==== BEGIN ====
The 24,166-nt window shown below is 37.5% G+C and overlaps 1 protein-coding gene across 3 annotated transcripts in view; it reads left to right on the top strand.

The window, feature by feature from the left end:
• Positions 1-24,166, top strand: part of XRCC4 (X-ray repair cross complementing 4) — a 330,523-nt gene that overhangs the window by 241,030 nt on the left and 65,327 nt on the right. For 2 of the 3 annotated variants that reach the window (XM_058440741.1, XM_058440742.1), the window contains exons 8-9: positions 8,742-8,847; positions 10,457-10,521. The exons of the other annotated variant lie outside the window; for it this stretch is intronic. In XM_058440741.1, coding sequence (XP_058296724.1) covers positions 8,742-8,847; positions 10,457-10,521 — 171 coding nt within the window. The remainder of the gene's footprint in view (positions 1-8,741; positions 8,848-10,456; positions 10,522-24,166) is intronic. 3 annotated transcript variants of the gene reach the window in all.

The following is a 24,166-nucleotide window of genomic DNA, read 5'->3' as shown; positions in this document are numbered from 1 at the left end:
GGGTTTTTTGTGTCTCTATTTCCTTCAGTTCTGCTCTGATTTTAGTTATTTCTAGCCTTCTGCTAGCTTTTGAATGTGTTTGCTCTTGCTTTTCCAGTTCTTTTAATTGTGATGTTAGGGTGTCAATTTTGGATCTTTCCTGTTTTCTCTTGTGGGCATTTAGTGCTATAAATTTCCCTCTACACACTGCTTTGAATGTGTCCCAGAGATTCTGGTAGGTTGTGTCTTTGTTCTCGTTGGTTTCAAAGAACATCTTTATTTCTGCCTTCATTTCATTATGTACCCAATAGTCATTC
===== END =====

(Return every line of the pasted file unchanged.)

The 24,166-nt window shown below is 37.5% G+C and overlaps 1 protein-coding gene across 3 annotated transcripts in view; it reads left to right on the top strand.

The window, feature by feature from the left end:
• Positions 1-24,166, top strand: part of XRCC4 (X-ray repair cross complementing 4) — a 330,523-nt gene that overhangs the window by 241,030 nt on the left and 65,327 nt on the right. For 2 of the 3 annotated variants that reach the window (XM_058440741.1, XM_058440742.1), the window contains exons 8-9: positions 8,742-8,847; positions 10,457-10,521. The exons of the other annotated variant lie outside the window; for it this stretch is intronic. In XM_058440741.1, coding sequence (XP_058296724.1) covers positions 8,742-8,847; positions 10,457-10,521 — 171 coding nt within the window. The remainder of the gene's footprint in view (positions 1-8,741; positions 8,848-10,456; positions 10,522-24,166) is intronic. 3 annotated transcript variants of the gene reach the window in all.

The following is a 24,166-nucleotide window of genomic DNA, read 5'->3' as shown; positions in this document are numbered from 1 at the left end:
GGGTTTTTTGTGTCTCTATTTCCTTCAGTTCTGCTCTGATTTTAGTTATTTCTAGCCTTCTGCTAGCTTTTGAATGTGTTTGCTCTTGCTTTTCCAGTTCTTTTAATTGTGATGTTAGGGTGTCAATTTTGGATCTTTCCTGTTTTCTCTTGTGGGCATTTAGTGCTATAAATTTCCCTCTACACACTGCTTTGAATGTGTCCCAGAGATTCTGGTAGGTTGTGTCTTTGTTCTCGTTGGTTTCAAAGAACATCTTTATTTCTGCCTTCATTTCATTATGTACCCAATAGTCATTC